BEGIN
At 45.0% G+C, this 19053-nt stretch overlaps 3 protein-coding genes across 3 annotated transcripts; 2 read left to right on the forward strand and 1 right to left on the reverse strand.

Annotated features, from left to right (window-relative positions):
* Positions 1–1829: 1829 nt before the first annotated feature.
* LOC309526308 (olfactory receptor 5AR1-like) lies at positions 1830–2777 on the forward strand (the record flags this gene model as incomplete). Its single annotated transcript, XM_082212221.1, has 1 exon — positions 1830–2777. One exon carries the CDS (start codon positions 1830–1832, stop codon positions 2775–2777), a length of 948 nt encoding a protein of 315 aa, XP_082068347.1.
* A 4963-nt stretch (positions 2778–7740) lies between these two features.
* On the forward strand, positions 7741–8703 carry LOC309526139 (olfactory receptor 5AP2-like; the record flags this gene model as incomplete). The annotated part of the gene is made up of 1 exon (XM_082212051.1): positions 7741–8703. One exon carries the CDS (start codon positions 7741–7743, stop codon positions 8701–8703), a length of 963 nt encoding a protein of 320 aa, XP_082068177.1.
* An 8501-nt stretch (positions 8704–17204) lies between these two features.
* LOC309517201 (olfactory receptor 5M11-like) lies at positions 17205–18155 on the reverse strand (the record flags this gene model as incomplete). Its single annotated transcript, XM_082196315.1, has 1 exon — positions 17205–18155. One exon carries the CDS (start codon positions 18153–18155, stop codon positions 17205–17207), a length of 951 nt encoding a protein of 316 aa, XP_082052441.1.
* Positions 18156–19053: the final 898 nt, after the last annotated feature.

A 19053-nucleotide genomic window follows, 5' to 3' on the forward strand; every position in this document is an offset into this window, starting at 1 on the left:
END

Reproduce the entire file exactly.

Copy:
At 45.0% G+C, this 19053-nt stretch overlaps 3 protein-coding genes across 3 annotated transcripts; 2 read left to right on the forward strand and 1 right to left on the reverse strand.

Annotated features, from left to right (window-relative positions):
* Positions 1–1829: 1829 nt before the first annotated feature.
* LOC309526308 (olfactory receptor 5AR1-like) lies at positions 1830–2777 on the forward strand (the record flags this gene model as incomplete). Its single annotated transcript, XM_082212221.1, has 1 exon — positions 1830–2777. One exon carries the CDS (start codon positions 1830–1832, stop codon positions 2775–2777), a length of 948 nt encoding a protein of 315 aa, XP_082068347.1.
* A 4963-nt stretch (positions 2778–7740) lies between these two features.
* On the forward strand, positions 7741–8703 carry LOC309526139 (olfactory receptor 5AP2-like; the record flags this gene model as incomplete). The annotated part of the gene is made up of 1 exon (XM_082212051.1): positions 7741–8703. One exon carries the CDS (start codon positions 7741–7743, stop codon positions 8701–8703), a length of 963 nt encoding a protein of 320 aa, XP_082068177.1.
* An 8501-nt stretch (positions 8704–17204) lies between these two features.
* LOC309517201 (olfactory receptor 5M11-like) lies at positions 17205–18155 on the reverse strand (the record flags this gene model as incomplete). Its single annotated transcript, XM_082196315.1, has 1 exon — positions 17205–18155. One exon carries the CDS (start codon positions 18153–18155, stop codon positions 17205–17207), a length of 951 nt encoding a protein of 316 aa, XP_082052441.1.
* Positions 18156–19053: the final 898 nt, after the last annotated feature.

A 19053-nucleotide genomic window follows, 5' to 3' on the forward strand; every position in this document is an offset into this window, starting at 1 on the left: